Thanks for taking the time to look at this!

JennP 08-31-2012 02:16 PM

I should also say that I am not doing this project with a permit, and so local code requirements are not a factor.
Thanks,
Jenn

ben's plumbing 08-31-2012 08:01 PM

Quote:

Originally Posted by JennP (Post 1000529)
I should also say that I am not doing this project with a permit, and so local code requirements are not a factor.
Thanks,
Jenn

say what....no permit...no inspections...do you really want to do that????this could come back and bite you....

joecaption 08-31-2012 09:27 PM

I would never suggest a DIY do all there own rough in plumbing, and in a slab even more so.
This is a one shot deal.
Also forming and poring the slab is not a DIY project.
It's one thing to want to save money but to end up with a plumbing system that does not work or is not up to code is not going to save anything.

oh'mike 08-31-2012 09:36 PM

Quote:

Originally Posted by ben's plumbing (Post 1000686)
say what....no permit...no inspections...do you really want to do that????this could come back and bite you....


There are a surprising number of places that require NO permits for out building---especially if the zoning is 'agricultural'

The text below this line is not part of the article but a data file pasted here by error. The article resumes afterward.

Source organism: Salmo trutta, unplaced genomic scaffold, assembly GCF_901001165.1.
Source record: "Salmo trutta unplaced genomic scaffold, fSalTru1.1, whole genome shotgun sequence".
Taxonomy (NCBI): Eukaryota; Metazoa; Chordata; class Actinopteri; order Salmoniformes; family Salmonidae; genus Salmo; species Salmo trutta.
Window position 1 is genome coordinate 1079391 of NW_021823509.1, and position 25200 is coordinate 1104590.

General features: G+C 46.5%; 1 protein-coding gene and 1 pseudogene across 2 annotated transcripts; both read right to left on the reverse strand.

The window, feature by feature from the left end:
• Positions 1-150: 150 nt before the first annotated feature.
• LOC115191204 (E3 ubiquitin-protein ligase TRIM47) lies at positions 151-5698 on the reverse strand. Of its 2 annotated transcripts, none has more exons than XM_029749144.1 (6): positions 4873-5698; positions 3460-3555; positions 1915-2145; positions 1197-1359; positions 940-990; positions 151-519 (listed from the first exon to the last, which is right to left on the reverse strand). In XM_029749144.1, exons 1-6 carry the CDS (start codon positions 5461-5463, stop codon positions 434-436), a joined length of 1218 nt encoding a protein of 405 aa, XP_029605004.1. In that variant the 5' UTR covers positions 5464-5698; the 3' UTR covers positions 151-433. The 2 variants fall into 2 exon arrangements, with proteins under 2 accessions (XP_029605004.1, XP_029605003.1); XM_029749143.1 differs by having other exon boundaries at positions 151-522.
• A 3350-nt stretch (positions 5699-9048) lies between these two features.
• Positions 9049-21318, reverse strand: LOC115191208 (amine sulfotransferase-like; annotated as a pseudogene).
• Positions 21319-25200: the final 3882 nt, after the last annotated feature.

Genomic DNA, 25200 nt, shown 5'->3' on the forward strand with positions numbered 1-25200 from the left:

All the more important that we help this member avoid mistakes.

To the OP--can you post a sketch on the site? My computer doesn't like PDF files.

TheEplumber 09-01-2012 12:11 AM

Quote:

Originally Posted by JennP (Post 1000529)
I should also say that I am not doing this project with a permit, and so local code requirements are not a factor.
Thanks,
Jenn

permit or not- codes are a factor.
People don't just sit around and dream up standards so they can watch builders jump through hoops.
You better study those standards- or better yet, hire it out

oh'mike 09-01-2012 07:28 AM

Quote:

Originally Posted by TheEplumber (Post 1000802)
permit or not- codes are a factor.
People don't just sit around and dream up standards so they can watch builders jump through hoops.
You better study those standards- or better yet, hire it out

Good catch---absolutely follow code---under a slab is no place for mistakes.

ben's plumbing 09-01-2012 07:16 PM